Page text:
27 August 2016 at 1:01 am #139732raze599Participant
My previous attempt at applying veneer ended in ruins. The entire process as I did it just didn’t seem right.
Therefore, I wanted to ask those of you who are adept at the topic of veneering for a few pointers.
Most specifically, what would be the best sort of glue to use? I’m looking for something easy to put on without a lot of mess. I bought raw veneer without realising how much easier the iron on stuff would be. Not going to be doing that again.
Thanks!8 September 2016 at 10:42 am #139986Alan DruganParticipant
What is it you are trying to veneer? Are you veneering a flat or a curved surface? How thick a venner are you using? I ask as each of the answers will be a factor in what method you eventually use.
Also what is the background (ie the substrate) you are veneering onto? For myself for the majority of the veneering I do I use natural glues (Hide, Rabbit & Fish) This is due to the fact that using a clothes iron it is very easy to “reactivate” the glue to allow you to readjust or repair later on. Due to the heat softening the glue and making it tacky again.
If you are using modern bought 0.6mm veneers then the substrate becomes very imnportant. the best results I find are if the venner is applied to a mdf substrate, especially if the piece is to sit in a modern centrally heated house. 3mm mdf give (for me) the smoothest and stablest surface for the veneer and negates a mlot of the problems related to wood movement. Remember that any imperfections will telegraph right through the veneer, even on occasions marks from the cheaper veneer tapes.
You say “I bought raw veneer without realising how much easier the iron on stuff would be. Not going to be doing that again.” Don’t give up, It is just a lack of knowledge that makes it hard. Have a read of books like – Woodworker’s Guide to Veneering and Inlay – by johnathan benson or look at google books and get a read of some of the old veeneering books.
Remember veneering is not that difficult but the most important lesson to learn is that preperation is everything. Make sure the surface is right do you have the right tools a decent Toothing plane and a good iron make all the difference. If y0u don’t have a toothin plane a bit of wood with a hacksaw blade dragged accross both axis of the surface will be enough to make sure the veneer keys properly. have a good wiegthy veneering hammer and plan properly so that every thing is in place before starting and know the order you plan to do things. hth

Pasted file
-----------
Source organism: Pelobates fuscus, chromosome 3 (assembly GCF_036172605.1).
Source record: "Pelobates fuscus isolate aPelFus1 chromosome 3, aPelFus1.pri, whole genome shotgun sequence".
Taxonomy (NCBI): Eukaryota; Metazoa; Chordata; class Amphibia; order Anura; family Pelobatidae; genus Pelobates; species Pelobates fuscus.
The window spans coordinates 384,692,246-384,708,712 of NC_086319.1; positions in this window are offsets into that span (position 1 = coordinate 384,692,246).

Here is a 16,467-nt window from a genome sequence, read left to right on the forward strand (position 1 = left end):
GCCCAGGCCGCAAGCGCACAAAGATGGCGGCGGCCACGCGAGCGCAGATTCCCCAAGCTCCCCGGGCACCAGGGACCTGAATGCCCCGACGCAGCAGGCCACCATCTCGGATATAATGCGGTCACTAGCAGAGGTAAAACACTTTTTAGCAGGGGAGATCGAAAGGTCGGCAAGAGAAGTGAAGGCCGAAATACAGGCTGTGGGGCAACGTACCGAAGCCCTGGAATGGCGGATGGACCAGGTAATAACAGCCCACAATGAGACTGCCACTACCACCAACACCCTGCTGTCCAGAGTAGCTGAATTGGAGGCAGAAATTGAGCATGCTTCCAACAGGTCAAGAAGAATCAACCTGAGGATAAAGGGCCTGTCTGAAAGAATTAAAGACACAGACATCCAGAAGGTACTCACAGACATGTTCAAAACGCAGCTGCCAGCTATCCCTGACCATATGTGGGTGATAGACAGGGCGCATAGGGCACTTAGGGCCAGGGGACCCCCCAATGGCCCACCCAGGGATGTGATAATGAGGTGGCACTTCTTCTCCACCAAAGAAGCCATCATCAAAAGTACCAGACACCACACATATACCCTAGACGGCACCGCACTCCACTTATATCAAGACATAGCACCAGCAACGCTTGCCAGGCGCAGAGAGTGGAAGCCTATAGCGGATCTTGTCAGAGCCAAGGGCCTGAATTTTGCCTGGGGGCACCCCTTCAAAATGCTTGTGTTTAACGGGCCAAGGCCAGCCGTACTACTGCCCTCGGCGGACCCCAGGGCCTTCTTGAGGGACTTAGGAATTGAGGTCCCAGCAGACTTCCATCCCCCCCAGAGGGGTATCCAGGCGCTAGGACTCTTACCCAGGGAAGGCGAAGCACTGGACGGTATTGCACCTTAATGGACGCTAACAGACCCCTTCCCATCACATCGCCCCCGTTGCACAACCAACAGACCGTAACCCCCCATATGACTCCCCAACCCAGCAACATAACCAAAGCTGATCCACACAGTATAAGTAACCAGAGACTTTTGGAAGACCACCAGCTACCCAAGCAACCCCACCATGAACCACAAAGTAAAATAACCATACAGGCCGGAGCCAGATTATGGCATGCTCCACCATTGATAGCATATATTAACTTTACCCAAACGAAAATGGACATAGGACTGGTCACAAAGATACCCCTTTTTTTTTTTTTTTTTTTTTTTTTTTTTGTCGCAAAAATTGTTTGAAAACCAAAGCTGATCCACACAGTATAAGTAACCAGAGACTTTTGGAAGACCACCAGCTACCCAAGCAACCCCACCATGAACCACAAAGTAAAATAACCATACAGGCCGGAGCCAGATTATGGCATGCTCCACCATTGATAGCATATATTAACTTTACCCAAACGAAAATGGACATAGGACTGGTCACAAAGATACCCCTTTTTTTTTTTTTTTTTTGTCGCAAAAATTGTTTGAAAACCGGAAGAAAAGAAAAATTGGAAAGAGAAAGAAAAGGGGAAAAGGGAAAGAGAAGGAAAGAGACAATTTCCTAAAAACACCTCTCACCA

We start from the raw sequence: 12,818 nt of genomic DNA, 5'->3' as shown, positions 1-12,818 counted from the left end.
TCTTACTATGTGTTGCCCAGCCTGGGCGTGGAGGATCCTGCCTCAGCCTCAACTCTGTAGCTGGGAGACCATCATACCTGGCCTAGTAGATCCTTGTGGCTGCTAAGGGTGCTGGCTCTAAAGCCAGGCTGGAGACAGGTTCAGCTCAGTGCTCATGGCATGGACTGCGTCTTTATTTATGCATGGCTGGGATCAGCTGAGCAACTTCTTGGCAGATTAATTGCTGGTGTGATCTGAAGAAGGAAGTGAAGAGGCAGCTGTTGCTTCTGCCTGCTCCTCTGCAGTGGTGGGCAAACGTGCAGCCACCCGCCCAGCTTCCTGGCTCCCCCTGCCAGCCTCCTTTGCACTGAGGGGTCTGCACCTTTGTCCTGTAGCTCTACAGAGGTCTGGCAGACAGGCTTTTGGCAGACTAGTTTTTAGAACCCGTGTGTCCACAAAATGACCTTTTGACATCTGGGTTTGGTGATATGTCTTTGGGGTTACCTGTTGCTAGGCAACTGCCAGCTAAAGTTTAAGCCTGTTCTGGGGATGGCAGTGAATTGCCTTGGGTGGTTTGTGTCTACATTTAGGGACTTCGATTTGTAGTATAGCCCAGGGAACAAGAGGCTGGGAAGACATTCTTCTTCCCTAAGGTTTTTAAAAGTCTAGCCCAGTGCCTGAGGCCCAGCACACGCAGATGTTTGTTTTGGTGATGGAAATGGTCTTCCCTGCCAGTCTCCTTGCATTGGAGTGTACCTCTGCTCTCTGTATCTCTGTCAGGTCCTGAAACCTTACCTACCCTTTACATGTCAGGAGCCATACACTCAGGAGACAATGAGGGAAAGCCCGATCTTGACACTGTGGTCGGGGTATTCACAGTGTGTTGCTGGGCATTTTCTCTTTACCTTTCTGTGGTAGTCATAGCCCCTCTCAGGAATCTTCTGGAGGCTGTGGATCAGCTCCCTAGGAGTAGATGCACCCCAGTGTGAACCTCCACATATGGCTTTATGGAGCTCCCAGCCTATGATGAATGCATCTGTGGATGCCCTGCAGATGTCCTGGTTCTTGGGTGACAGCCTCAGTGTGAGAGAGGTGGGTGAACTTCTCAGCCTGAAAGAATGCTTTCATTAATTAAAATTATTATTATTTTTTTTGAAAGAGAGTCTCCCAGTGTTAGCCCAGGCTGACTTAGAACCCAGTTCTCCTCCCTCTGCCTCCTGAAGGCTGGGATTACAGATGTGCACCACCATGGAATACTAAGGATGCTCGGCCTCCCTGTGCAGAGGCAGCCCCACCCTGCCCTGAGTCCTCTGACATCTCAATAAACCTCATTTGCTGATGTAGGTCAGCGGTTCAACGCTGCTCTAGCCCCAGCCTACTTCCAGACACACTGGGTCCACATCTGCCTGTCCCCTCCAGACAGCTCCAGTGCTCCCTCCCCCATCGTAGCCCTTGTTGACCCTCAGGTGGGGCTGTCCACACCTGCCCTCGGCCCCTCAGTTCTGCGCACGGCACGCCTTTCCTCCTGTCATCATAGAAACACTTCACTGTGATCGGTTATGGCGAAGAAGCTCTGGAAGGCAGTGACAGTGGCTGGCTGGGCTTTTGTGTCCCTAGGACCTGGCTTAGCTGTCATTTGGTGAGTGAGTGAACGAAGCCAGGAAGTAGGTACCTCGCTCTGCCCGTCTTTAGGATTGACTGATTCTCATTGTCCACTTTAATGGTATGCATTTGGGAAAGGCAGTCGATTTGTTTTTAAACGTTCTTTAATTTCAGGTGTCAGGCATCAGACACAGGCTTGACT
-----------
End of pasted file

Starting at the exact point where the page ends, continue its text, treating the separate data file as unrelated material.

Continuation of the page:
Droogs - The Tinkerer's Apprentice8 September 2016 at 3:00 pm #139995David PerrottParticipant
I am going to try my hand at veneering too. I have a cedar chest to repair that is missing some veneer. I would prefer to use hide glue but I have to do the slightly curved base. I’m thinking more of a contact cement since it is slightly curved. I looked at the book Veneering simplified by Hobbs, Harry J and found it helpful. I’m sure it will have some trials and tribulations.8 September 2016 at 9:11 pm #139996raze599Participant
I managed it decently actually a few days ago. It was 0.6mm Sapele veneer onto 6mm thick plywood I was using for the back of a cabinet. I used regular white PVA glue.
The cabinet is approximately 3 feet wide so I had to edge joint the veneer. After a quick Google this was fairly simple.
I used a paint roller to put the glue on as it gave a much more even spread, it was surprising how much of the bottle I had to use probably because the roller itself was soaking it all up.
After I put the veneer on I covered it with baking paper and then with another sheet of plywood. ON top I put lots of weight for a while.
Of course, this method didn’t come out perfect. There are ripples in the surface strangely which correspond to the stripes in the Sapele. Of course this also makes it near impossible to tell unless you run your hand over it which is good. I also had to go over some of the edges with more glue as it didnt stick down properly. Getting an even weight across a surface that large is much harder than it seems.
Overall though it went reasonably well I think.18 September 2016 at 8:29 pm #140347cragglerockParticipant
I also use PVA but diluted 10% with water, this makes spreading it much easier with the roller. I realise you’ve already done the job now but just in case you do some more!
As for weight I normally clamp the piece being veneered between two melamine faced boards with some waxed paper over the veneer with some slightly curved cauls running across the top board and this gives good even pressure across the whole veneered surface. A veneer press would be better of course but I just can’t justify the expense!
I use burrs quite a bit and the surface is always uneven, a good sanding will flatten it out and you have to watch you don’t go through-I have more than once.
I am a complete amateur at this but with patience you can get good results with a limited kit. I’ve attached a picture of what was my third veneered box so if anyone is thinking of trying just do it I say!
- You must be logged in to reply to this topic.